13. #12
    Waitin til next year bucksfan2's Avatar
    Join Date
    Dec 2006
    Location
    Cincinnati
    Posts
    10,024

    Re: Correlation between team payroll and making the playoffs

    Quote Originally Posted by RedsManRick View Post
    I'll take a salary floor based on industry revenues and then an expanded luxury tax. I certainly don't want to end up in a spot where teams are making more money and simply pocket it because the cap isn't properly pegged.
    I would almost make the floor a 3 year moving average. If a team wants to rebuild, which in baseball terms makes sense, you have to allow for that. You have to allow for a team to restock its farm system, trade off their aging vets, and start to get younger. But when you start to get younger you get cheaper. I don't think a club should be punished for trying to rebuild, I think that in a given amount of time the club should be required to show that the club is willing to invest in its club.

    If clubs don't want a cap then increase the luxury tax. Make it $1 for $1 tax on anything above the set rate. Make it so if the Yankees go after Lackey this off season and sign him to a 4 year $75M contract they have to pay $150M over the life of that contract. If they want to do that, fine, at least make it a costly endeavor.

  14. #13
    Haunted by walks
    Join Date
    Apr 2000
    Location
    Syracuse
    Posts
    6,525

    Re: Correlation between team payroll and making the playoffs

    I wonder what the payroll of the proverbial all-replacement-level team would be?

  15. #14
    Member NJReds's Avatar
    Join Date
    Jul 2004
    Location
    New Jersey, USA
    Posts
    5,432

    Re: Correlation between team payroll and making the playoffs

    Quote Originally Posted by Chip R View Post
    You'll never sell a cap to the Players Association but few would object to a floor except the Pirates and Rays and Marlins.
    Buster Olney was the guest. He said the union was against a hard salary floor because the feeling would be that it would eventually lead to hard cap as well.

    His suggestion was a penalty tax (like a luxury tax) for those who didn't meet a certain minimum payroll.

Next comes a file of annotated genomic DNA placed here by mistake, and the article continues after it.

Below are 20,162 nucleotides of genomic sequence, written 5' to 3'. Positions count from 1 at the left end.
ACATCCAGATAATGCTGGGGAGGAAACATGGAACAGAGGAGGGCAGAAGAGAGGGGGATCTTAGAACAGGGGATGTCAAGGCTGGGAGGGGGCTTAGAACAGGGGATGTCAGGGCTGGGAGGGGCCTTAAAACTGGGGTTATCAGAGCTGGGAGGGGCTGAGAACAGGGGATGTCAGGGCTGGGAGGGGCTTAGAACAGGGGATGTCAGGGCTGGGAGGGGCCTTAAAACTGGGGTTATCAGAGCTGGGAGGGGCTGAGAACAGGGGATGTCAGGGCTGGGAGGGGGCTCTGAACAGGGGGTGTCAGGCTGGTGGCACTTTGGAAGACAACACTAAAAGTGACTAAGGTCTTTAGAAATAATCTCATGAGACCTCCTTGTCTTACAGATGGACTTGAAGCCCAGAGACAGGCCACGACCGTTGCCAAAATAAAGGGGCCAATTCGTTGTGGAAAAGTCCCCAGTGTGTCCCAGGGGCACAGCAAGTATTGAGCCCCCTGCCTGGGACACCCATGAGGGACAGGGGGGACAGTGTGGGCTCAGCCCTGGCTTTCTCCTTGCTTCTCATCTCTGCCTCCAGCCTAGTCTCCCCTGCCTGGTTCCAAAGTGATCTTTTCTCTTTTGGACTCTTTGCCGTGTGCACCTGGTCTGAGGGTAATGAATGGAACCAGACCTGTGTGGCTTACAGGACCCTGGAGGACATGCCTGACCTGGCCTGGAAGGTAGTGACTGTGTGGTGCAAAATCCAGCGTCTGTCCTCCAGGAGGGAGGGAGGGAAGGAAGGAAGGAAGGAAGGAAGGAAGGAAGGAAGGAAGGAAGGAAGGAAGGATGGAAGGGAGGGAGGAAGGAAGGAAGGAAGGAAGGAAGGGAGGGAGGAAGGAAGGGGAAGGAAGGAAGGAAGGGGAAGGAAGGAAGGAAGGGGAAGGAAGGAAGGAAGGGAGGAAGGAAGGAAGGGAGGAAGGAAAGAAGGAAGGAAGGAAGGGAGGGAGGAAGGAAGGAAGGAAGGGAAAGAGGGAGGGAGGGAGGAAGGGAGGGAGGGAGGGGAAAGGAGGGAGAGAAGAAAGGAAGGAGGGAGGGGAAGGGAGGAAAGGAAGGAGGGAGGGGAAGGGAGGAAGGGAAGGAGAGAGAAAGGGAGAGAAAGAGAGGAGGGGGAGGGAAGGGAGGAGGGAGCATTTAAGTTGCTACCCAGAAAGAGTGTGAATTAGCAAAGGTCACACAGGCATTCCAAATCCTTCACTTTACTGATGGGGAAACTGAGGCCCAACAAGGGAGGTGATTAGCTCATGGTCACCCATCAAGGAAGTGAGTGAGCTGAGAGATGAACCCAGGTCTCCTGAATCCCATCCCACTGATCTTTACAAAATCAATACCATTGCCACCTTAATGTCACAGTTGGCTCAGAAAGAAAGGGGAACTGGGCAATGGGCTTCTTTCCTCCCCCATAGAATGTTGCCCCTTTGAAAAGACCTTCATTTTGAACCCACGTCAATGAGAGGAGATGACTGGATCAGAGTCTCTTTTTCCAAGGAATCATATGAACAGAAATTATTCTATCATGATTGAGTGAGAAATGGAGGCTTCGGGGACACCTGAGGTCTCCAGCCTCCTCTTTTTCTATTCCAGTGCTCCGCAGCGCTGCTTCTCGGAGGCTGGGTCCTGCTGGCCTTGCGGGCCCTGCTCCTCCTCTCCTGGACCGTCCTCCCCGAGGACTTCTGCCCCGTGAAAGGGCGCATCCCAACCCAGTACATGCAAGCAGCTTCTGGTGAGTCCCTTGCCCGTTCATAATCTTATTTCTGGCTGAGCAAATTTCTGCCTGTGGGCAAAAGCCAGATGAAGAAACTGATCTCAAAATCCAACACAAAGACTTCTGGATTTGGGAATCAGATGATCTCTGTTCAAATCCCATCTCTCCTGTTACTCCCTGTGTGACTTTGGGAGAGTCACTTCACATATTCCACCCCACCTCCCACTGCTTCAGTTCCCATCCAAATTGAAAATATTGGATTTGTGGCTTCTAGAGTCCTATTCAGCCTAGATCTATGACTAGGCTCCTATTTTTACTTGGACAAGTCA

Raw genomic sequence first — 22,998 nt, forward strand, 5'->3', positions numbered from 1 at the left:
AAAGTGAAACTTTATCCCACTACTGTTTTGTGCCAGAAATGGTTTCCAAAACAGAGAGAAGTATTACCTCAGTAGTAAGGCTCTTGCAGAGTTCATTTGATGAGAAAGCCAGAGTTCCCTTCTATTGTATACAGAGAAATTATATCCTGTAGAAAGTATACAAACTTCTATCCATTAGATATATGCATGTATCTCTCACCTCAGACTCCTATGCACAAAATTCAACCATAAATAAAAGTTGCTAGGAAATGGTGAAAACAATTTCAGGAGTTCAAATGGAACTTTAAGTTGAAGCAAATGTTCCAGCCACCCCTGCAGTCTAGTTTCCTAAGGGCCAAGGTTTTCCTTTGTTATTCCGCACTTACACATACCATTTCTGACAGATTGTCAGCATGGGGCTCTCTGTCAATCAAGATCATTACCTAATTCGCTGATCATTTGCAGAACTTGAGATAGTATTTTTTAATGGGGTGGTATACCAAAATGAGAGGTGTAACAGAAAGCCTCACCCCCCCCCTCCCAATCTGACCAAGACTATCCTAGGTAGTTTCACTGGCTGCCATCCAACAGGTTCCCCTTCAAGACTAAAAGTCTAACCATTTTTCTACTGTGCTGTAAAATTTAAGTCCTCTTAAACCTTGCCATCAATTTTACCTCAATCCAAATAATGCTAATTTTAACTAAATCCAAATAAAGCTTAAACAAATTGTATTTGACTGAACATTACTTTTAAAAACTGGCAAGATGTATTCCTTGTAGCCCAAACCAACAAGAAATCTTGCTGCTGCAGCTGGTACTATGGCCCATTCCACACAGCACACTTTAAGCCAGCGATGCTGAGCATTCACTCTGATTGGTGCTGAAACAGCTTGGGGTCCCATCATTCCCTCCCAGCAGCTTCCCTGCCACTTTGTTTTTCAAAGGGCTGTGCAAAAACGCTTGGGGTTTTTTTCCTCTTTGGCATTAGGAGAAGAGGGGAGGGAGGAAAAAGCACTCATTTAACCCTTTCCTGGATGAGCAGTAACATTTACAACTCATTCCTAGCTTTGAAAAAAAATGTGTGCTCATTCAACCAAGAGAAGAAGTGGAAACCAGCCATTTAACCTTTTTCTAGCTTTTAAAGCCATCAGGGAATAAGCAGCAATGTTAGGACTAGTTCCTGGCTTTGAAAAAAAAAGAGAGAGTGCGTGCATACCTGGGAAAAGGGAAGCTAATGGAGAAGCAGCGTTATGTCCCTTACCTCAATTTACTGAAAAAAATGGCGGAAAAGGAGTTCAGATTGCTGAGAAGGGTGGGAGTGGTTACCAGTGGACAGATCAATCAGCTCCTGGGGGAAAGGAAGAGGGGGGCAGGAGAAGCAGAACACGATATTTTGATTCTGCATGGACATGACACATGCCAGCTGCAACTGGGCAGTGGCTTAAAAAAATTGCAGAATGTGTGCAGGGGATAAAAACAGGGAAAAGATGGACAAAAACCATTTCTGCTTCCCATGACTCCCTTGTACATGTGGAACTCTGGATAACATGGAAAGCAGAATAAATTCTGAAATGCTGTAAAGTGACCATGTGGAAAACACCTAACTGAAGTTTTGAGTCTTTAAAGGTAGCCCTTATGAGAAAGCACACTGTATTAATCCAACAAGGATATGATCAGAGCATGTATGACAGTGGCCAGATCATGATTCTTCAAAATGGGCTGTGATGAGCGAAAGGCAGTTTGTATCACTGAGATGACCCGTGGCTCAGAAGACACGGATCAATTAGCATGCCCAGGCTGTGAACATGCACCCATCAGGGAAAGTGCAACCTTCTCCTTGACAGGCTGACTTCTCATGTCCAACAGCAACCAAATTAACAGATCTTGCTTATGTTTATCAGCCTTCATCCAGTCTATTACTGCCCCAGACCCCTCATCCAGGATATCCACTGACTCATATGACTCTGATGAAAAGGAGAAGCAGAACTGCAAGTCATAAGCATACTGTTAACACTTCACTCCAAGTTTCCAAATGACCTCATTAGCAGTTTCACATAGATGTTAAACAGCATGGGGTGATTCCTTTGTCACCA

"The players make the manager, it's never the other way." - Sparky Anderson

  16. #15
    Member NJReds's Avatar
    Join Date
    Jul 2004
    Location
    New Jersey, USA
    Posts
    5,432

    Re: Correlation between team payroll and making the playoffs

    Quote Originally Posted by Sea Ray View Post
    I'd love to know where we can find out how much these teams are receiving from revenue sharing. $80mill seems like a lot to me.

    A salary cap with a salary floor is the way to go
    That was a point of their conversation this morning. Nobody knows where the money is going. Bud Selig has said that MLB looks at all of that info, and that they're fine with how teams are using the money, but MLB will not give out details.
    "The players make the manager, it's never the other way." - Sparky Anderson


Turn Off Ads?

Posting Permissions

  • You may not post new threads
  • You may not post replies
  • You may not post attachments
  • You may not edit your posts
  •  

Board Moderators may, at their discretion and judgment, delete and/or edit any messages that violate any of the following guidelines: 1. Explicit references to alleged illegal or unlawful acts. 2. Graphic sexual descriptions. 3. Racial or ethnic slurs. 4. Use of edgy language (including masked profanity). 5. Direct personal attacks, flames, fights, trolling, baiting, name-calling, general nuisance, excessive player criticism or anything along those lines. 6. Posting spam. 7. Each person may have only one user account. It is fine to be critical here - that's what this board is for. But let's not beat a subject or a player to death, please.

Thank you, and most importantly, enjoy yourselves!


RedsZone.com is a privately owned website and is not affiliated with the Cincinnati Reds or Major League Baseball


Contact us: Boss | GIK | BCubb2003 | dabvu2498 | Gallen5862 | LexRedsFan | Plus Plus | RedlegJake | redsfan1995 | The Operator | Tommyjohn25